The Frist Art Museum recently announced a new exhibit dedicated to exploring and honoring Black American identity in the U.S.
Set for display from Sep. 15 through to Dec. 32, the Nashville-based museum’s latest exhibit is the first exhibit to discuss Black American identity. Composed of 80 collages, the exhibit, titled “Multiplicity: Blackness in Contemporary American Collage,” explores concepts such as cultures, gender, history and more.
Seven themes lead the structure of the exhibit; along with personal and overall history, the exhibit revolves around topics such as heritage, gender, sexual constructs and race. A total of 52 current and living artists are set to take part in “Multiplicity” as they’re confirmed to submit their work for the exhibit.
Artists Lauren Halsey, Rashid Johnson, Kerry James Marshall, Jamea Richmond-Edwards, Mark Broadford and Wangechi Mutu are confirmed contributors to the project. Deborah Roberts, Lorna Simpson, Michalene Thomas, Tschabalala Self and Devin Shimoyama were also named by the museum as artists that will take part in “Multiplicity.”
In honor of the exhibit, the museum will partner with a variety of organizations and institutions as part of a larger project.
Along with collaborating with the students at HBCU Fisk University, the museum’s larger project will consist of partnerships with the university’s leaders, Tennessee State University, William Edmondson Park and art festival Artville to display faithful reproductions of collages featured in the exhibit.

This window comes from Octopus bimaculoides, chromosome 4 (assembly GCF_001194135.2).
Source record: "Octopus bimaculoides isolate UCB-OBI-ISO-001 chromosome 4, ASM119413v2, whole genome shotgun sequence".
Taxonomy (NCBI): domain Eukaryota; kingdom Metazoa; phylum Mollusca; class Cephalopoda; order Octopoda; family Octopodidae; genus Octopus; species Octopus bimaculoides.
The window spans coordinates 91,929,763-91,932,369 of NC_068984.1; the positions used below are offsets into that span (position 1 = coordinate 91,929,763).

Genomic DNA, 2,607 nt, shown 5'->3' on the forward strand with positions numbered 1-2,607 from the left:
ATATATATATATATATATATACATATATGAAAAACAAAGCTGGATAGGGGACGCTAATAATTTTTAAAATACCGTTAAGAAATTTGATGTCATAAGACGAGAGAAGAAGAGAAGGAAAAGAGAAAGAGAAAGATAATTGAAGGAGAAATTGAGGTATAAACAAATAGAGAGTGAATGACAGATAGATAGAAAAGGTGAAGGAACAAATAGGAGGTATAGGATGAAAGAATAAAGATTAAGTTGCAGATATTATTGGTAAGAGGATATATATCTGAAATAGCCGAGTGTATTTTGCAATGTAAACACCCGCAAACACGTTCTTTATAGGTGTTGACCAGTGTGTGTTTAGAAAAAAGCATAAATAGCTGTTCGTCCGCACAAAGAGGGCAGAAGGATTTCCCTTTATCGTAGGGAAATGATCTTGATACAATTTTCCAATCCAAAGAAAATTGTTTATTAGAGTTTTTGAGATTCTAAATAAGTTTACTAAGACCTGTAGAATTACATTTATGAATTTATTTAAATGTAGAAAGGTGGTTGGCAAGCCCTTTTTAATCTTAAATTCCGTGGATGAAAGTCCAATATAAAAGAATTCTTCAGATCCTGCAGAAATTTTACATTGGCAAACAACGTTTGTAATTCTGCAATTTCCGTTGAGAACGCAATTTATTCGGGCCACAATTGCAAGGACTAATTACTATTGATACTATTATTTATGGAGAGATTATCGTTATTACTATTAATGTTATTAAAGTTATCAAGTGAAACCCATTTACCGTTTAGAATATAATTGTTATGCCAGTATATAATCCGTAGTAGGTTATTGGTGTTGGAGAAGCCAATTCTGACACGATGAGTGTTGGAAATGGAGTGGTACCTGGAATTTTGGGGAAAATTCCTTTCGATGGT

In a press release, the museum’s senior curator, Katie Delmez, highlighted the importance of collages in art history.
“Although it is a nearly ubiquitous art form used by elementary school students to the biggest names in modern art history—Pablo Picasso, Georges Braque, Hannah Höch, Max Ernst, and Robert Rauschenberg—twenty-first century collage is an arguably understudied and undervalued medium, especially in museum exhibitions,” said Delmez. “Multiplicity is an opportunity to spotlight the formal complexity and vibrancy of the technique and to assert its contributions to the field through the lens of some of today’s leading artists.”
The artwork featured in the upcoming exhibit is inspired by multiple Black American artists, including Romare Bearden. Part of the Harlem Renaissance, Bearden also became renowned for his use of art to support the civil rights movement, forming a Harlem-based art group in order to emphasize the impact an artist can have. Primarily a painter and collage artist, his works include pieces that captured Black American culture in the 20th century such as “Three Folk Musicians.”
Artist Faith Ringgold is another influence for the new exhibit. Known for her painting and textile arts using quilts, Ringgold’s work was heavily inspired by the writings of authors Amikir Baraka and James Baldwin as well as African Art. During the civil rights movement and the women’s movement, her already-political work reflected her perspective of the movements as a woman, exploring concepts such as racial issues in the U.S. through quilt artwork.
Other artists that were cited as providing the basis for the new exhibit include Betye Saar, David C. Driskell, Loïs Mailou Jones, Jacob Lawrence and Sam Middleton.